Canadian foreign minister Melanie Joly said India’s demand to withdraw diplomats was “unreasonable” and in violation of international law on diplomatic relations, a criticism rejected by India.
Relations between India and Canada have torpedoed to their worst in their recent history after prime minister Justin Trudeau said there were “credible allegations” of the Indian state’s involvement in the murder of Canadian-Sikh separatist leader Hardeep Singh Nijjar.
India has rejected the allegations, calling them absurd.
It comes after the Indian foreign ministry asked Canada to withdraw 41 of its 62 diplomats in New Delhi by 10 October, citing “parity” in an attempt to downsize the country’s diplomatic presence.
It was widely seen as one of the retaliatory moves as India also suspended visa services in all categories for all Canadian nationals, citing “security threats” to its consulates.
Ms Joly on Thursday confirmed that 41 diplomats in India have been removed, along with their dependents.
She added exceptions have been made for 21 Canadian diplomats who will remain in India, criticising India for their request.
Ms Joly said removing diplomatic immunity of diplomats is not only unprecedented but contrary to international law.
“A unilateral revocation of diplomatic privileges and immunities is contrary to international law, including the Vienna Convention on Diplomatic Relations,” she said in the press conference.
“This action taken by India is completely unreasonable and escalatory.”
She said Canada will not reciprocate as continues to defend international law, which applies equally to all states.
“Canada will continue to engage India and remains committed to dialogue as we move forward,” she said.
Indian foreign minister on Friday criticised Ottawa for their allegations and accused Canadian diplomats of “interference in internal affairs” of Delhi.
“We reject any attempt to portray the implementation of parity as a violation of international norms,” a statement by the foreign ministry said.
“The state of our bilateral relations, the much higher number of Canadian diplomats in India, and their continued interference in our internal affairs warrant a parity in mutual diplomatic presence in New Delhi and Ottawa,” it said.
The statement said their request for parity was consistent with Article 11.1 of the Vienna Convention on Diplomatic Relations which says the host country can demand “reasonable and normal” limits to the size of the mission in the absence of prior agreements.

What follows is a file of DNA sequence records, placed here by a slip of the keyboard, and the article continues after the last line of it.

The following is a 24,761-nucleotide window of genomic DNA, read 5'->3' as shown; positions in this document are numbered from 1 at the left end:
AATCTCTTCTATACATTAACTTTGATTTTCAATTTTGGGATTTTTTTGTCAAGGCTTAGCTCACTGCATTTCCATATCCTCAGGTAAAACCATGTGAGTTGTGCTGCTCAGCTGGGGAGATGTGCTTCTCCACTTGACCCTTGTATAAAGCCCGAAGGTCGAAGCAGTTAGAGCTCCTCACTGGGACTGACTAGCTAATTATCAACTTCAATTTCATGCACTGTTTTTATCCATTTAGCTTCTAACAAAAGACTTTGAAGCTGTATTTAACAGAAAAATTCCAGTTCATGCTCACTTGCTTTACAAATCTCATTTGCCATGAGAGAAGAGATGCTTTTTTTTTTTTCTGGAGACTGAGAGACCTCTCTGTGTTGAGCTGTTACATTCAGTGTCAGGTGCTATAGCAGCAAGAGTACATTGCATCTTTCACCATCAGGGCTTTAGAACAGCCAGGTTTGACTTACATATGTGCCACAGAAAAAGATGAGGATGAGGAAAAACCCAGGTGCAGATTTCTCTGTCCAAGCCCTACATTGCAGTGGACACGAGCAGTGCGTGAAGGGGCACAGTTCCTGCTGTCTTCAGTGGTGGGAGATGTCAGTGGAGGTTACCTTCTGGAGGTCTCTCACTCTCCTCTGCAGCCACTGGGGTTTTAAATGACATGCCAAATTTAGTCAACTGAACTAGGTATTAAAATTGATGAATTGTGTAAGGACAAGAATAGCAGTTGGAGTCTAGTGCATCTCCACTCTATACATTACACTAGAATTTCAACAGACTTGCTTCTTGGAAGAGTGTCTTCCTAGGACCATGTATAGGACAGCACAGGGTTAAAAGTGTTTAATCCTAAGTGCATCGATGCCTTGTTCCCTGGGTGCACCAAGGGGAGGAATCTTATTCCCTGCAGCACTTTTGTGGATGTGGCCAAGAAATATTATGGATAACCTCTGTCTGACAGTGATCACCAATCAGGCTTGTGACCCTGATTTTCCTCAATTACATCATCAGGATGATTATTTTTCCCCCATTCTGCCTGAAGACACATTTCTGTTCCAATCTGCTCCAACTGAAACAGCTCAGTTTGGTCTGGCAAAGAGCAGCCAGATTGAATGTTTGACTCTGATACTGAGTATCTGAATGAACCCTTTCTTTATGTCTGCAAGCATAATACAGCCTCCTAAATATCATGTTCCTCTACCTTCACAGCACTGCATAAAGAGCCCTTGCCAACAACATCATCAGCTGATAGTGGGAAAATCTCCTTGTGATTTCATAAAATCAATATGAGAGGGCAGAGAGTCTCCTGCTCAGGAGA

Canada on Friday said it was temporarily halting all in-person operations in consulates in several Indian cities and warned of visa processing delays due to the withdrawal of staff.
Services will be paused in consulates in Bengaluru, Chandigarh and Mumbai.
The decision is expected to affect Indian citizens, including international students looking to study in Canada, amid a high number of applications from India.
In 2022, the majority of applicants for both temporary and permanent residency in Canada were Indian nationals.
Separately, India is not planning to impose any measures to curb imports or investments from Canada despite the dispute, Indian government sources told Reuters.
The ongoing tensions will not spill into a trade dispute or impact investment, two senior Indian government sources said.
Following Mr Trudeau’s allegation, Canada and India expelled their top diplomats in a tit-for-tat move.
Candian officials said they had privately briefed Indian officials about the investigation and sought assistance before they went public.
Intelligence on the slaying of the Sikh Canadian includes exchanges from Indian officials and diplomats in Canada and some of it was provided by a member of the “Five Eyes” intelligence-sharing alliance, Officials had said.
The alliance includes the United States, Britain, Australia and New Zealand, in addition to Canada.
Meanwhile, the UK, the US and Australia have urged India to assist Canada in investigating the killing.
Nijjar, a Sikh separatist leader, was murdered in Vancouver on 18 June by two masked men, who fired an estimated 30 to 50 shots at him.
He was a leader in what remains of a once-strong movement to create an independent Sikh homeland, known as Khalistan.
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